Once again, we have a few more responses that we’d already received to Len’s question before it ever posted here. Thanks to those who have contributed their own thoughts and experiences. (To comment, please go to the original post here.)
Our first response today comes from Koreen, who is not a Mormon herself, but has many family members who are. The emphasis on and principles taught about the importance of family are one thing that really stick out to her.
I hope you don’t mind if I reply too. I have also tried to figure out what is different about “the Mormon population.” There are many faiths that hold many of the same beliefs as the LDS church and [use scriptures like the Bible] that are followed by many religions. So, what’s different about the LDS church?
Here’s my “outsider’s” point of view. Almost every Mormon I know is an emotionally healthy person. Why? One word…family. I have had experiences with many religions and none have as much focus on family as the LDS church. Children raised in the LDS church are loved and nurtured. Those children grow up to become emotionally healthy adults. I once read that the number one factor in helping an individual overcome an illness (be it physical or mental) was the level of their support network. If someone knows that they are loved unconditionally and that someone (or several someones) always has their back, they are much more likely to get through the trials of life more quickly.
I also saw a 20/20 show many years ago on centenarians. They compared all kinds of factors for as many people as they could find that were 100 years or older. The number one factor that they all had in common was their ability to deal with loss. Not whether or not they smoked, or drank, or ate healthy, or exercised. None of those. It was their ability to remain happy in the face of life’s trials. And the LDS church has that going for it in spades.
I wonder what the divorce rate is for LDS members vs. the rest of the population. I bet it’s much lower. In my own opinion, it is due in large part to the emphasis on family. Men and women choose their relationship and family first…always, not just when it’s convenient. I believe that many divorces could have been avoided if each person put their relationship first. Should I watch this football game or should I play with my children? No question. Should I buy this thing I’ve always wanted or should I save the money for the dishwasher repair? No question. Should I stay and do this one more thing at work or be home on time to have dinner with my family? Dinner…hands down. Should I flirt back with my co-worker? Not even a fleeting thought. All the little things add up and make relationships successful. And children surrounded by parents in a healthy relationship learn to continue that cycle when they marry and have children.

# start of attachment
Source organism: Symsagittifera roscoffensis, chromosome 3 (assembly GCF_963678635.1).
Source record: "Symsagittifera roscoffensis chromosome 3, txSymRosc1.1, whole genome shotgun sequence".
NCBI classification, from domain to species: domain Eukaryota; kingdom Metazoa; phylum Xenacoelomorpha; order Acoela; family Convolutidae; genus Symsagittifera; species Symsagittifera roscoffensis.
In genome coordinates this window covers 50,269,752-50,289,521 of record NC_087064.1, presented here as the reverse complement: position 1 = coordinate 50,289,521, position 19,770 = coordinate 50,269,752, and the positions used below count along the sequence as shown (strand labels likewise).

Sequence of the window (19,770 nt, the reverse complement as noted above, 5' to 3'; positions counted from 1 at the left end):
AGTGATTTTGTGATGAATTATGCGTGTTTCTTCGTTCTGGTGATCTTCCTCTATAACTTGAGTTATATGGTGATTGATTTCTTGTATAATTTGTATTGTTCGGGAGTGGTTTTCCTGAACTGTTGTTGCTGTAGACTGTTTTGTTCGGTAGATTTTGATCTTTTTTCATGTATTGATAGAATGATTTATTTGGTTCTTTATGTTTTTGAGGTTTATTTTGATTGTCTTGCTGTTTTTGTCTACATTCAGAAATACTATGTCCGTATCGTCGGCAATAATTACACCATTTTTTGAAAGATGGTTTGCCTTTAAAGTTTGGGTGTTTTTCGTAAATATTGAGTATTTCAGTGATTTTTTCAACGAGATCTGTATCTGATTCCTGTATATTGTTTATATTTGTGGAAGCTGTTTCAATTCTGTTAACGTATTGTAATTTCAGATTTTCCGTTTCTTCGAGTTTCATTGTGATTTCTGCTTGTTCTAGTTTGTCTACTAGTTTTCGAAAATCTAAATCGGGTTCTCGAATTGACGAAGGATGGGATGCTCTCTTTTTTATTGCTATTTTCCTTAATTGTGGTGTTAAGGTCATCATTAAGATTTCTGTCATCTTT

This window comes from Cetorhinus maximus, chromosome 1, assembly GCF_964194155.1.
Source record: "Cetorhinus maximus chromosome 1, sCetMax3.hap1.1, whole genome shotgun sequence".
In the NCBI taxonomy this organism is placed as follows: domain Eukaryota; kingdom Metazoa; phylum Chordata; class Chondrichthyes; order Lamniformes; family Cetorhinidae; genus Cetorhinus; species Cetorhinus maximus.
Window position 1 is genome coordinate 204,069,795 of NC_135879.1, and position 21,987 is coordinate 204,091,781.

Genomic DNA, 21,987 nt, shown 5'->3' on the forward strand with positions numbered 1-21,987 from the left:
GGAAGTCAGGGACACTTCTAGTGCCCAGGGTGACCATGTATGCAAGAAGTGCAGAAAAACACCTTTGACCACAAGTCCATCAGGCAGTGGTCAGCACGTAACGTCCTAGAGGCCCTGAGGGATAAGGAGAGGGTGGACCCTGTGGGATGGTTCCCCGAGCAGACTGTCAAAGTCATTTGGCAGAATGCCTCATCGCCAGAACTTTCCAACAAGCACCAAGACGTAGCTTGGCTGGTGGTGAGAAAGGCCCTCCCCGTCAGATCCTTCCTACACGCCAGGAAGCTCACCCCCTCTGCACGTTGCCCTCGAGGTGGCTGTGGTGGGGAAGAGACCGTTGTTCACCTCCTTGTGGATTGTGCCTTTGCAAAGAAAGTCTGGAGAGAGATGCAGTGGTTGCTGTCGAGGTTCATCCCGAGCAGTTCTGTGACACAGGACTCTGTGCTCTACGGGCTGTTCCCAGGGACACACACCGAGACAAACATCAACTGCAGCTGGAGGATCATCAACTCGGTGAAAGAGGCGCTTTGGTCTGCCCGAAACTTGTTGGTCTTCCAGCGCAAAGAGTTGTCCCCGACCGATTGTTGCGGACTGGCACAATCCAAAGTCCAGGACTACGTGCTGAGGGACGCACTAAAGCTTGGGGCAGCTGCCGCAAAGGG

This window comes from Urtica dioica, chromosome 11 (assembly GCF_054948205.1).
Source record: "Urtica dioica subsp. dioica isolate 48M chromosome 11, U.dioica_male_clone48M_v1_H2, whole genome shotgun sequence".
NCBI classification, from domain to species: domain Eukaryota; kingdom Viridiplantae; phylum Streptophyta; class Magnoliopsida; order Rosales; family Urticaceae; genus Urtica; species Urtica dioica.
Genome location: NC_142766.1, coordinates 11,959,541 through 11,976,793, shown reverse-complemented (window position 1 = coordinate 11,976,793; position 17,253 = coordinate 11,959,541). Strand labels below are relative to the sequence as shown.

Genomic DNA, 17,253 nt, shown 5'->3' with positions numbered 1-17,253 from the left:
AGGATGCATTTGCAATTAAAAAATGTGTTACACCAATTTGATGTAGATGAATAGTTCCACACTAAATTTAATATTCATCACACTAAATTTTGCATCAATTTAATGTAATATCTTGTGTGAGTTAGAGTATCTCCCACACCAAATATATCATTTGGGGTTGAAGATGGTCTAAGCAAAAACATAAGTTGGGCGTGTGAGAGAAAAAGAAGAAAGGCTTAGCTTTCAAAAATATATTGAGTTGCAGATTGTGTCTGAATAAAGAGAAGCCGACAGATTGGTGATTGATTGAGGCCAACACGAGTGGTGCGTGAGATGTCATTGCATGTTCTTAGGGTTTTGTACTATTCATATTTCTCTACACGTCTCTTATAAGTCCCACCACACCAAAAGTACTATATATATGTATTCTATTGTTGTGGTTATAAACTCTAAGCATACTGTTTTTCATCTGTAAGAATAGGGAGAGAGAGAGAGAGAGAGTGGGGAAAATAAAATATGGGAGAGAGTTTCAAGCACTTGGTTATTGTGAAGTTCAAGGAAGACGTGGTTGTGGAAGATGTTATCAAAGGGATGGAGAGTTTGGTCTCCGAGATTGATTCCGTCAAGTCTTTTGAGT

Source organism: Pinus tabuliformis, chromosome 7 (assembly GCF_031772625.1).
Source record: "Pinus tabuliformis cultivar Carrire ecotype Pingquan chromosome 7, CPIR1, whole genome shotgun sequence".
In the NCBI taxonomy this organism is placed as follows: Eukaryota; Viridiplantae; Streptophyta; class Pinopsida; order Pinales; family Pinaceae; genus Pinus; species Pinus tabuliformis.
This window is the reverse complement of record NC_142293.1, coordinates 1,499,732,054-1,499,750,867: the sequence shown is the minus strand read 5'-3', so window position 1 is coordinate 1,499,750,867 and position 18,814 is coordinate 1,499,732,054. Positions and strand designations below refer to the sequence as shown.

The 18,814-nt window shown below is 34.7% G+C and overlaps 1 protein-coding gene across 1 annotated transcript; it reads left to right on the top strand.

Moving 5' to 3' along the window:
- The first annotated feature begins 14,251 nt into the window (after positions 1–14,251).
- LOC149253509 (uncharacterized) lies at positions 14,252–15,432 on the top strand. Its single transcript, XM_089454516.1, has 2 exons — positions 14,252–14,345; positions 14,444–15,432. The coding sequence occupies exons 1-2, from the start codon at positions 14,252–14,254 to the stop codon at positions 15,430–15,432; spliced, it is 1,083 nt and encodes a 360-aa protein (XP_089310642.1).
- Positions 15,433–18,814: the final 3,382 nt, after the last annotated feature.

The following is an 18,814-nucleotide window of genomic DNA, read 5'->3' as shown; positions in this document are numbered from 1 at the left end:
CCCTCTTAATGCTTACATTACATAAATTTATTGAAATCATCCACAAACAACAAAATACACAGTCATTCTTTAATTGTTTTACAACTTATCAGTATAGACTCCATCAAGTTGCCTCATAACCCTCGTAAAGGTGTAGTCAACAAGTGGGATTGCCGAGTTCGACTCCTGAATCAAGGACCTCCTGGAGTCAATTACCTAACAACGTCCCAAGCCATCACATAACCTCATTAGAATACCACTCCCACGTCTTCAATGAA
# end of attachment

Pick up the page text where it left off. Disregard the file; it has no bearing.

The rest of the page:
Where does the emphasis on family come from? Well, from what I’ve learned, it’s the restoration of the church that God and Jesus originally intended many, many years ago – with the family being an integral part of that.
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I only know about my own family, but what I can tell you from that perspective is that the members of my family have trials like anyone else, but the source that they gain strength from is an overwhelmingly loving and personal Father. When I look at my blessings, it is pretty easy to be joyful and to recognize the long legacy of strength that I come from. That uplifts and buoys my spirit. I also know that my vision of the future is bright, and clear, and encouraging. That makes my difficult days smaller and the hope of my future a brilliant beacon before all I encounter.
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I think it’s for many reasons. But one of the most important reasons is because we have knowledge of the Plan of God. That knowledge gives us peace, and that peace brings us happiness. It’s not an act; it’s truly how most LDS members feel. I also truly believe it stems from our knowledge of the Atonement of Jesus Christ. We also know exactly where we came from, why we came here to Earth, what the point is of being here, and where we are going, and what will happen later. Ironically, this knowledge isn’t a “big secret” –anybody can learn this, we don’t hide it! (Thus our missionary effort.)
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